Single for the Holidays: Strategies for Survival

In this ongoing series, we will look at five different strategies for being single throughout the holidays. The holidays are a time of reflection, gratitude, and worship, but we don’t always experience them that way. Sometimes, when we are single, the sting of wanting a life partner can become more pronounced. There are strategies that can help us stay in the true spirit of the season, one of remembrance of our role and connection to the Body of Christ.
This week’s strategy: Connect with your Tribe

Your tribes are those people closest to our heart. Sometimes our tribe includes family members, but many times it is our friends. Make special plans to spend time with those people who are in your tribe. But rather than the “normal” plans of going out, or simply hanging out, now is the time to plan special dinners (where everyone brings a dish), or a tree-lighting celebration, white elephant gift parties, whatever you would normally do with family at the holidays. By spending time with those that are closest to your heart, you are fostering connection rather than dwelling on the potential experience of feeling lonely. Spending time listening to each other’s stories helps to put our own into perspective. I actually did this every year, having a “Michele’s Annual Christmas Dinner Party” at my place. I looked forward to it every year, and it became part of my experience of the holidays. One year we brought dates, one year we didn’t, one year we even included pets!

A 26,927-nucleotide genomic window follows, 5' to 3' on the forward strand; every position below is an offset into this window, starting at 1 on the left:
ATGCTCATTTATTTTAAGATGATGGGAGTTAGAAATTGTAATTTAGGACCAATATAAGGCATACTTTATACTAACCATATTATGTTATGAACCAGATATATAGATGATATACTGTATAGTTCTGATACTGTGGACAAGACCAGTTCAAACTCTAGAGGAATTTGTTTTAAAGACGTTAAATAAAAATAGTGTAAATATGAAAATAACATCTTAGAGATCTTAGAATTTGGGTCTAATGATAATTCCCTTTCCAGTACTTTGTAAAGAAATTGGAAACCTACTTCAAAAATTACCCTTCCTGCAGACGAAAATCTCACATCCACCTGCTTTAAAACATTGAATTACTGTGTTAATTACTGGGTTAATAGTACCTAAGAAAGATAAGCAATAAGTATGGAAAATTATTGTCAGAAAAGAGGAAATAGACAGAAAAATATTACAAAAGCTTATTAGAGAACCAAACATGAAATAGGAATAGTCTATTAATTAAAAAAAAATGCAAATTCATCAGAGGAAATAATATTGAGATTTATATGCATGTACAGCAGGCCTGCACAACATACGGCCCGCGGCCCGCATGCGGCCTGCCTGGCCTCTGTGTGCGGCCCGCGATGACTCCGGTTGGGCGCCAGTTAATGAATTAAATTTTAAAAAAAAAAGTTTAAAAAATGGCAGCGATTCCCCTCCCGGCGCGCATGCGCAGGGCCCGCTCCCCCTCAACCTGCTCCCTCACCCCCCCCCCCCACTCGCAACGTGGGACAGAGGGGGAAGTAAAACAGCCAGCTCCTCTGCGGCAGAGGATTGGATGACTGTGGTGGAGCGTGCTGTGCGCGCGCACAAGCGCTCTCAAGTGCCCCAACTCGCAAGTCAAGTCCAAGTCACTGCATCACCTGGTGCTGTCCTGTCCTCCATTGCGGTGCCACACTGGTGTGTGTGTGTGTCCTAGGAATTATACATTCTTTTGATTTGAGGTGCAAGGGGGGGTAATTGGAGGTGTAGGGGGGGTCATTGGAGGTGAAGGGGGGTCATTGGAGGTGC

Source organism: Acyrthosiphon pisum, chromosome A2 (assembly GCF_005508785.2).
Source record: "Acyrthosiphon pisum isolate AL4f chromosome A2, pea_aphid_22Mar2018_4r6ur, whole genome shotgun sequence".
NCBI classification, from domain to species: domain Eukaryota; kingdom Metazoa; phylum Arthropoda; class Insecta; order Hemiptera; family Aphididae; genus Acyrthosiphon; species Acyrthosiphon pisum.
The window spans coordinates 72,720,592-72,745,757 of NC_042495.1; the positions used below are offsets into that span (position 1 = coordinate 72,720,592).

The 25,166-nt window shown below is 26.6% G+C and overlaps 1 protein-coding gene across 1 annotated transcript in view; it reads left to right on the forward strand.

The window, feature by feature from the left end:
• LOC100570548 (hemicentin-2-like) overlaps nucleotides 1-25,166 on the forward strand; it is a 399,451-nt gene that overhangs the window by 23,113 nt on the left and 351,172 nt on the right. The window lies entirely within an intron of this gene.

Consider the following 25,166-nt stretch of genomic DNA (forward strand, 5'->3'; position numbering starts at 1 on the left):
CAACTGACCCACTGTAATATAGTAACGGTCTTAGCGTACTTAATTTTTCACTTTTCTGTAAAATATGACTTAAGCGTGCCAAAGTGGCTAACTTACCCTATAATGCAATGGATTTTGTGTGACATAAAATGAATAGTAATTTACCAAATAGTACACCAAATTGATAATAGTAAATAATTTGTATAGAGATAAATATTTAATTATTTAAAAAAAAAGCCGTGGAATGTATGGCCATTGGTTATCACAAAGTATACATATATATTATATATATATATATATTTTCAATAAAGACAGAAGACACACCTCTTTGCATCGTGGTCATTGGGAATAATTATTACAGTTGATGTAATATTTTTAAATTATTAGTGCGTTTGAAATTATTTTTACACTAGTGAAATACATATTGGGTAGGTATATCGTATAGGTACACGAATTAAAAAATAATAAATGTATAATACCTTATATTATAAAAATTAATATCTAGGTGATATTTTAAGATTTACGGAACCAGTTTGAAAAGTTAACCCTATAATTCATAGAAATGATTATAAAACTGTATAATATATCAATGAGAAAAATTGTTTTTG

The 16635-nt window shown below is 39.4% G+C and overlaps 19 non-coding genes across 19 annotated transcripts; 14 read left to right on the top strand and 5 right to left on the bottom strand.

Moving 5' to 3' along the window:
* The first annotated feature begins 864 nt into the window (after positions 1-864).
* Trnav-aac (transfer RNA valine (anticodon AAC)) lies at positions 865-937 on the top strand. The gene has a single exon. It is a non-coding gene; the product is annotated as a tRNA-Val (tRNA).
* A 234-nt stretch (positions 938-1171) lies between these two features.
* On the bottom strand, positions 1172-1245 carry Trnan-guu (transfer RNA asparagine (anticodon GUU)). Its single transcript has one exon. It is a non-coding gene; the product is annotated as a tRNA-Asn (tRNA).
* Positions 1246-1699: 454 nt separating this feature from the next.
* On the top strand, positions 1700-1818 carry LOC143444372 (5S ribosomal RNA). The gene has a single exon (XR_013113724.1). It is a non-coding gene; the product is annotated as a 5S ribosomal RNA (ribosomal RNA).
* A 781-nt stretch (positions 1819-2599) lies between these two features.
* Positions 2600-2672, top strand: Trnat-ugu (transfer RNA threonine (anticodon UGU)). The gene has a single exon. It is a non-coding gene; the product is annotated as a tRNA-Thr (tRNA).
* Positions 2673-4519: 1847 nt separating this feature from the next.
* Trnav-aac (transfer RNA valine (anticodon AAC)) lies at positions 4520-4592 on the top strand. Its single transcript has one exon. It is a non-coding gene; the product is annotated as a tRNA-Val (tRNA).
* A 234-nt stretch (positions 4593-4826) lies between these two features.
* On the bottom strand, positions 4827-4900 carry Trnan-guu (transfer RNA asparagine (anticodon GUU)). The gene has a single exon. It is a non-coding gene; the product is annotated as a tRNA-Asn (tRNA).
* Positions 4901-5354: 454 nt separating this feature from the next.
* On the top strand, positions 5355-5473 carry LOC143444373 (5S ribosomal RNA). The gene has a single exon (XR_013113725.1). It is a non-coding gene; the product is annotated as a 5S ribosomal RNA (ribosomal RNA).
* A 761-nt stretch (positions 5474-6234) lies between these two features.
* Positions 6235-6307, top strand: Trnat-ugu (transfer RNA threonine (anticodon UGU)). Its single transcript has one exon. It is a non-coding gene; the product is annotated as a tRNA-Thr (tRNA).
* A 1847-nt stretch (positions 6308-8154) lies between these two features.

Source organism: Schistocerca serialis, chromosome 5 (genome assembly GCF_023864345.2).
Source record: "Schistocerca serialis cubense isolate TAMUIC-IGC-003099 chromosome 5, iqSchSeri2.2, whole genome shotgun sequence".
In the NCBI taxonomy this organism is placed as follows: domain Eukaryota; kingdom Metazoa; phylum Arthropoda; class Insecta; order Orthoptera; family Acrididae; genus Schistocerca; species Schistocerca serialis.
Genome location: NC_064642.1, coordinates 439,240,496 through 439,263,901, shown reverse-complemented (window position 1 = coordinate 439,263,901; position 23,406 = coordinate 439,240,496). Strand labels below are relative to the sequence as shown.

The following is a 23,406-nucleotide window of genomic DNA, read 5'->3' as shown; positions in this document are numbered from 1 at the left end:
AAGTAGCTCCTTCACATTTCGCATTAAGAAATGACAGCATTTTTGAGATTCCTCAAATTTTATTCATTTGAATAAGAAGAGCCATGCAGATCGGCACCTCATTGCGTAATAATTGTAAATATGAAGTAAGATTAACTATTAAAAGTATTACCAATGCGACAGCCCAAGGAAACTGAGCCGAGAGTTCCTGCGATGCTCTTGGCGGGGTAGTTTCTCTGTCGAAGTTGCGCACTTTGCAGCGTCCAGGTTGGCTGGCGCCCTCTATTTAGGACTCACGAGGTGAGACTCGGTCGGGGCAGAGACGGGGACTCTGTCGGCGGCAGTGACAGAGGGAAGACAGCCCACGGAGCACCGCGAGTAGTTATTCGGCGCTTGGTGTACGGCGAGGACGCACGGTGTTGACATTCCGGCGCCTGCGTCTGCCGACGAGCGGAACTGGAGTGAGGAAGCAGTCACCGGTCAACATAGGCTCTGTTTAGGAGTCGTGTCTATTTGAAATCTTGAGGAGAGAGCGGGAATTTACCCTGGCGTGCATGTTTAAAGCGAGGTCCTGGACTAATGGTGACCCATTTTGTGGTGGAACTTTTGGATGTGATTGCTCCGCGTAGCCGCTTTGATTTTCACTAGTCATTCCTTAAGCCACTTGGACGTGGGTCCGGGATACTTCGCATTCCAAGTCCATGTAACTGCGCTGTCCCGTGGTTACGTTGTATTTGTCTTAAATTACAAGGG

Another great way to connect with community is to be intentional about getting involved in ministry. Yes, this means buying a gift for the gifting tree at your parish, but it means more than that: try to find opportunities that involve direct service. You not only get to minister to those that need your help, you also get to connect with other parishioners in the process. There is no shortage of ministry events at this time of year, so if your parish doesn’t have something, check out surrounding parishes or connect the diocese. Or, you can always organize something on your own. One year I got together with two other friends and put together “goodie bags” for the homeless. We bought soap, socks, scarfs, etc. along with sandwiches, and then drove out into the city to (safe) areas where we knew we would find the homeless. We simply asked if they would like a holiday gift of items and food, and we were never turned down. It was one of the best Thanksgiving Eves I can remember.

Many times our tribe includes married friends and families with children. Be sure to spend time with couples and families that you admire. Embrace the rituals of including children, or the elderly, as a way to help us gain perspective and pull us into connection with others. You can also especially try to reach other to others that may be alone, to ensure you are sharing your spirit of connection with others that may need to feel included.

Next Week’s Strategy: Dealing with Family Dynamics

Have one that’s really worked for you? I’d love to hear about it! Email me!